So enough with the gabbing. Let’s get started!

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Simple Gifts

Shaker dance positions

Written in 1944 for Martha Graham’s ballet of the same name, Aaron Copland’s “Appalachian Spring” is one of my all-time favorite tunes. If you’ve seen a movie in the past twenty years, you probably like it, too, although the name and history may be new to you.

What I love about this song is more than its beautiful melody or its epic, swelling crescendo. I love the feeling of peace and optimism — of dawning hope — that it inspires, but I also love the LYRICS.

Copland’s tune is based on a Shaker hymn, “Simple Gifts,” that transcends region and even religion, in my opinion. Read the lyrics below, update the old-time language, and see if you don’t begin to see why the song these words inspired is so beloved:

‘Tis the gift to be simple, ’tis the gift to be free
‘Tis the gift to come down where we ought to be,
And when we find ourselves in the place just right,
‘Twill be in the valley of love and delight.

When true simplicity is gain’d,
To bow and to bend we shan’t be asham’d,
To turn, turn will be our delight,
Till by turning, turning we come ’round right.

It’s easy to get caught up in what you DON’T have today. With the constant stream of media, technology, and advertising that bombards us (how many iProducts do we NEED, after all?), we all-too-readily find ourselves in an unfulfilling cycle of spending and discarding, all in pursuit of the Next Big Thing.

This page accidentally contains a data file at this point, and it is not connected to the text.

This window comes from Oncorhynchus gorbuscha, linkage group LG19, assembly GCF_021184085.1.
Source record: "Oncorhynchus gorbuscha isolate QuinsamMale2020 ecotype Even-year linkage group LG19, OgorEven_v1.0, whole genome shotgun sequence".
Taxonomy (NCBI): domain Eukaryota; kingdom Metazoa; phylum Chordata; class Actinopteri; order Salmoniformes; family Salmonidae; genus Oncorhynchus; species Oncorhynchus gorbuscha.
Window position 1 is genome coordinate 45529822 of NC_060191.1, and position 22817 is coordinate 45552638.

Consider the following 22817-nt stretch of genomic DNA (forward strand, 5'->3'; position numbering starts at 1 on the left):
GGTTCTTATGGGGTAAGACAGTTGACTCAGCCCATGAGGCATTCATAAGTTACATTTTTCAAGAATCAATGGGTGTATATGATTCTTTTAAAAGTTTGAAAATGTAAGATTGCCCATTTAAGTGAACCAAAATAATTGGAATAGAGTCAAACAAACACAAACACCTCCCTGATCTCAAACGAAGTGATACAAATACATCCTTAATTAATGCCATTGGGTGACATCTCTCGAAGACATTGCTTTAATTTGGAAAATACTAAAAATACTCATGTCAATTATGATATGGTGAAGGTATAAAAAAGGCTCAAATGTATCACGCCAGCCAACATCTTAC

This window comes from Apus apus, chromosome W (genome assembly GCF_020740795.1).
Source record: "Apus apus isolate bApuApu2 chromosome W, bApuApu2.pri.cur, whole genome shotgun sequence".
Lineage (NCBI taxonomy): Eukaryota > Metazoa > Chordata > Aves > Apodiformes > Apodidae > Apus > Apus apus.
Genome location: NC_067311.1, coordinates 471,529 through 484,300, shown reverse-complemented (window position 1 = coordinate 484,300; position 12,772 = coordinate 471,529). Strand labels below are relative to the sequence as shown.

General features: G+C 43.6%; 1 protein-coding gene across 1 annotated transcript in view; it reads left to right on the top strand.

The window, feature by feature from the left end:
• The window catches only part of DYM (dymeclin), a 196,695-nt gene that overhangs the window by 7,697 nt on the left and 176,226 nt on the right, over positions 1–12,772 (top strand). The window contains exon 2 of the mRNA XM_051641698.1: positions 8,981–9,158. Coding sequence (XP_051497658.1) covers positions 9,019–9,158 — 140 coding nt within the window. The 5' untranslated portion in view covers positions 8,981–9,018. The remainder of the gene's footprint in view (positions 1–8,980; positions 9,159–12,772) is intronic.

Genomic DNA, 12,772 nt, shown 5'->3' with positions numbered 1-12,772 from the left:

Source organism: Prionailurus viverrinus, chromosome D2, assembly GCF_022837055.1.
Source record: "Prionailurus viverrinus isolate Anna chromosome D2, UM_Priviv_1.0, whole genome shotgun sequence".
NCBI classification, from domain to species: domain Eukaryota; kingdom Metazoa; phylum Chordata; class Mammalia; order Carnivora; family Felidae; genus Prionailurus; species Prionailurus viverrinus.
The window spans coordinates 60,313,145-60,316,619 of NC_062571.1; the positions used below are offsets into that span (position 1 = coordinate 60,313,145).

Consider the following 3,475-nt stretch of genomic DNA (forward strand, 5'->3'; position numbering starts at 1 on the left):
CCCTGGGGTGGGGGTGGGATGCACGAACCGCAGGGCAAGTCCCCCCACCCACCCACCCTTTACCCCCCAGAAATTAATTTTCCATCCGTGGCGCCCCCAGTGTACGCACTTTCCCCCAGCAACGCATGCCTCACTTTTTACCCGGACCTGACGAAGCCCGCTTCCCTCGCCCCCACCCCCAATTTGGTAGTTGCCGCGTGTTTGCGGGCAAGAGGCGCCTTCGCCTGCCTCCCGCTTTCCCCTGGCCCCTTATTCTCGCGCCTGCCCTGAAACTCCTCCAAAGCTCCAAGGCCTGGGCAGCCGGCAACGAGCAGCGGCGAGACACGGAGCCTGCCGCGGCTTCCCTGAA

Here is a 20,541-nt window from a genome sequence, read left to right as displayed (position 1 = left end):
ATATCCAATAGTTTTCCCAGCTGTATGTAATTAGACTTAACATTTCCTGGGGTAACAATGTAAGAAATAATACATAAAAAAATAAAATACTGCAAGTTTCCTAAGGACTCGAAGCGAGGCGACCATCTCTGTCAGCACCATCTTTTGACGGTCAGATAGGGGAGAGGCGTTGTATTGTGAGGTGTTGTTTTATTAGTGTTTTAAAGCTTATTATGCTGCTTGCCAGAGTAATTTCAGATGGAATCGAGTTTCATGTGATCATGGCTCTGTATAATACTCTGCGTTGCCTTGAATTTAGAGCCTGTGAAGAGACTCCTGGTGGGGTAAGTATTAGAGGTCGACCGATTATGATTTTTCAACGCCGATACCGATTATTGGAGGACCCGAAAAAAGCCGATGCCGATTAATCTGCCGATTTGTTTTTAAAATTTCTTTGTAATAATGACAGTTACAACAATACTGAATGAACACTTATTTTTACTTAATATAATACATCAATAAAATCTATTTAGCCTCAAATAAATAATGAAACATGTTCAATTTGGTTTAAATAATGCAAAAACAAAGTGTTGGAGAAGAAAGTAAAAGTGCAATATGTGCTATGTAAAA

But what about the simple gifts? What about the things that, like this song, will outlive fads, remixes, updates, and add-ons because of their uncomplicated goodness and truth?

Consider the sound of birds chirping, squawking, or cackling outside. Consider your ability to hear them, if you can. Consider the sun on your face, or even the icy wind, and consider your education and ability to read or listen to this blog post, this song, and everything else you’ve experienced so far today. Consider the privilege of waking up free and where you ought to be — or free enough to make the changes needed to get yourself there. Aren’t these simple, nearly-invisible gifts worth counting — or trying to count, for they’re innumerable — each day?

Life, my friends, is good. We just have to turn, turn from all the distractions and open our minds to the beautiful gifts surrounding us.

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REACHING FOR OTHERS Published in Teachers & Writers Magazine

Over the past few weeks, I’ve had the opportunity to work with the fantastic people at Teachers & Writers Magazine to publish a short article about teaching students in the face of traumatic events like those in Connecticut this past December. T&W is full of inspiring, practical insights and tips on teaching children to be creative, thoughtful, and writerly, so I highly encourage you to check out their latest issue for all the articles — including mine, Reaching for Others: Writing New Year’s Wishes to Newtown Students.



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Write Your Own Permission Slip

permission_slip_padA few weeks ago, I had the Worst. Date. Ever. One-for-the-record-books bad. Ripley’s Believe-It-or-Not bad. So-awful-I-couldn’t-even-process-the-experience-until-I-got-in-my-car-and-drove-two-blocks-away bad.

This is not to say that the man who invited me out was a monster. Five months divorced and fighting a custody battle, he had a lot to deal with. I know a bit about that, being divorced for over a year myself, and the pain in his eyes when he spoke about his ex-wife and daughter was somehow both cutting and heartbreaking. It made me strive to be sympathetic, to listen and understand, since I know people aren’t always compassionate to divorcees.